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Operation Tomodachi Troops Not Exposed to Dangerous Radiation Levels

U.S. troops help with clean up near Sendai
Mark Stroud
U.S. troops help with clean up near Sendai

The results of a study conducted by the U.S. military show American servicemembers involved in the earthquake and tsunami cleanup in Japan were not exposed to dangerous levels of radiation or toxins, according to an article in the Stars and Stripes.

U.S. Forces Japan spokesman Maj. Neal Fisher told the Stars and Stripes that soil, water, and air samples taken from the area surrounding the city of Sendai did not contain "harmful levels of any substance." He was not specific, though, as to locations:

Back on March 13, two days after the earthquake, the New York Times reported that the USS Ronald Reagan helicopter crew members were exposed to radiation:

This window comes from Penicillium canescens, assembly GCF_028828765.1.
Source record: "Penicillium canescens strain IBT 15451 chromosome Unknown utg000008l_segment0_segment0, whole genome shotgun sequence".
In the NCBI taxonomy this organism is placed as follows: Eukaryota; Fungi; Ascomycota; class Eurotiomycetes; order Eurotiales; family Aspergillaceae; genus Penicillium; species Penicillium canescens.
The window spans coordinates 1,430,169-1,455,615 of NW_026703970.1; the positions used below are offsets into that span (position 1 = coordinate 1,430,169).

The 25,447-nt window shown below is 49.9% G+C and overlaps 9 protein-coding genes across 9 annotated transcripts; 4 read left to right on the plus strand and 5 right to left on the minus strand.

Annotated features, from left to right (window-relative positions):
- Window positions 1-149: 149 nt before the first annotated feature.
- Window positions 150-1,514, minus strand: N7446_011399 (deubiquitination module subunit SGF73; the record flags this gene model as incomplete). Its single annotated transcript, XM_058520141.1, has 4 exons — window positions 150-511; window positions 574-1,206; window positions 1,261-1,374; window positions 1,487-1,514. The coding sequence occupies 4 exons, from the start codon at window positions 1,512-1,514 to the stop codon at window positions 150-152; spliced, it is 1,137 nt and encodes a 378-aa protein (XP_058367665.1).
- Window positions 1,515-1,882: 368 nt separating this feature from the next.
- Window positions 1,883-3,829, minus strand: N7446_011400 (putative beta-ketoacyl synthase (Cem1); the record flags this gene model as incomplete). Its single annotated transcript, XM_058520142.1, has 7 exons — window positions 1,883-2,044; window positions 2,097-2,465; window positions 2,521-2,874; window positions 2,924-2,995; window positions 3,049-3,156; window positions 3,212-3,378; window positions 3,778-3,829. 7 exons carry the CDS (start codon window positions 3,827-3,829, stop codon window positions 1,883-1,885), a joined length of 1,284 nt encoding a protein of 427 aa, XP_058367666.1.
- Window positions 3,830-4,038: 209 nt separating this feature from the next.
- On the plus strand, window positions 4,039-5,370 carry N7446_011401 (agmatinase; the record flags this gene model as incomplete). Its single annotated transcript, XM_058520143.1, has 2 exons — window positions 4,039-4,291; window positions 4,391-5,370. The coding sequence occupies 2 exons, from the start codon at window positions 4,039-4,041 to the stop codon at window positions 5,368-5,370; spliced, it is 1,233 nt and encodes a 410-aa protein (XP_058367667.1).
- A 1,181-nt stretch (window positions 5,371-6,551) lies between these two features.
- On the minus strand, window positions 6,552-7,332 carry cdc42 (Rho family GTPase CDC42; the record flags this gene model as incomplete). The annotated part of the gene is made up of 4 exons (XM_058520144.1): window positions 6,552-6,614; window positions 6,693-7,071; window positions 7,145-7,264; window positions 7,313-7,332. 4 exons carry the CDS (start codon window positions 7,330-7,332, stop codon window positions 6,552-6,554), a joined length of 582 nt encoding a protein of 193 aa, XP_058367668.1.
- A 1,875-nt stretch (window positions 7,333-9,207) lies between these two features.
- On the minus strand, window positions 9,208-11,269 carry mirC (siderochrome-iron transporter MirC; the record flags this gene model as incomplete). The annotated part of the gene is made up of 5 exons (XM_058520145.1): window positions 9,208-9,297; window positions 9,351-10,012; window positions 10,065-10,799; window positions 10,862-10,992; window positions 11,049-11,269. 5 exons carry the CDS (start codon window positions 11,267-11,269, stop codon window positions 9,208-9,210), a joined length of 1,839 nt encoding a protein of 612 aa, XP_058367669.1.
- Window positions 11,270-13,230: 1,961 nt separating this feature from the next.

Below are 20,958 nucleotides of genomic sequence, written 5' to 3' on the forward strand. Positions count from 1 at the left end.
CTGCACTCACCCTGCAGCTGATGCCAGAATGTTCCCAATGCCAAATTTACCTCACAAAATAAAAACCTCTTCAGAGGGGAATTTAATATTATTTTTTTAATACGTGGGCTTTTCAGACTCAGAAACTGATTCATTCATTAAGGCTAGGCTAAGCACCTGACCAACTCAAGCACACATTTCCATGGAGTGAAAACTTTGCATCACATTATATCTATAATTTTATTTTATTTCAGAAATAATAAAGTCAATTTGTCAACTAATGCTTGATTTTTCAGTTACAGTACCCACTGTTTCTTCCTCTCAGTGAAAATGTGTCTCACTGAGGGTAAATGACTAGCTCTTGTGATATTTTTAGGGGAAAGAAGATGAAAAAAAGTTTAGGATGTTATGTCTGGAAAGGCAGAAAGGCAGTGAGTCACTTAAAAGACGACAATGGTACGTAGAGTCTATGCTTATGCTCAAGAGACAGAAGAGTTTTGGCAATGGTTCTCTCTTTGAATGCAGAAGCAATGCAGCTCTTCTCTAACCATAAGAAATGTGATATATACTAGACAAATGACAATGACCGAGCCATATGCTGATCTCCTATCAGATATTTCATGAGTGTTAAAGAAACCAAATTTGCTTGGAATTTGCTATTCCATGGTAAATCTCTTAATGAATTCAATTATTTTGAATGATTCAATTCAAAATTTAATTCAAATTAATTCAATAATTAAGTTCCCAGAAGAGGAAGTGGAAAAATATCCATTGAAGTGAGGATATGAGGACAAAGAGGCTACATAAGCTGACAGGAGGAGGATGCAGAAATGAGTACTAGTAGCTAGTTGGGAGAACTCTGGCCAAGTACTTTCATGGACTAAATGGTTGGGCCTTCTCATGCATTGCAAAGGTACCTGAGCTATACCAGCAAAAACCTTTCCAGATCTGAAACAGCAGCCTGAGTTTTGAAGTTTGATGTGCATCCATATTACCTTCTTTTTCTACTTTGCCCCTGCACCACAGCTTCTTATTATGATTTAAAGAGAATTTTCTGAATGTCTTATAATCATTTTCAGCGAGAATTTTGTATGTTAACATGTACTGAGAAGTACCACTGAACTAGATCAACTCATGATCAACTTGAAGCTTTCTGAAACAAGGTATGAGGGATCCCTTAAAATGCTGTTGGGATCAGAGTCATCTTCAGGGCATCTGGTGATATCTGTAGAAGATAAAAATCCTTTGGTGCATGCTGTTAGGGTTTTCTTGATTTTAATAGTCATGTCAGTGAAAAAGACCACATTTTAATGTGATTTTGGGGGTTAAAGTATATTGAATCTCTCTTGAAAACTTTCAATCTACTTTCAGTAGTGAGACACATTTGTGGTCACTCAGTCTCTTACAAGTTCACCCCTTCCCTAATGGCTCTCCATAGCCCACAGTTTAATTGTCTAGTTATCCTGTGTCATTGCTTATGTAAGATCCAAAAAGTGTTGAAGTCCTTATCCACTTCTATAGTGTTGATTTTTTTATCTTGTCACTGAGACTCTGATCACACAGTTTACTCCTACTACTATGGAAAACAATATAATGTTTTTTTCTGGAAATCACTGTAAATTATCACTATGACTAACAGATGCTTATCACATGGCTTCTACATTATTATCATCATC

Home Post later published a letter from Capt. Thom Burke, the commanding officer of the Reagan, which said no crew members had been exposed to dangerous levels of radiation, and that the Reagan had repositioned itself away from the Fukushima plant for safety reasons. Indeed, the Reagan departed the coast of Japan at the beginning of April, just as clean up efforts in Sendai were starting, according to

Despite the radiation and toxin study finding, Fisher tells the Stars and Stripes that servicemembers who were involved in Operation Tomodachi will need to visit the doctor for post-mission checkups: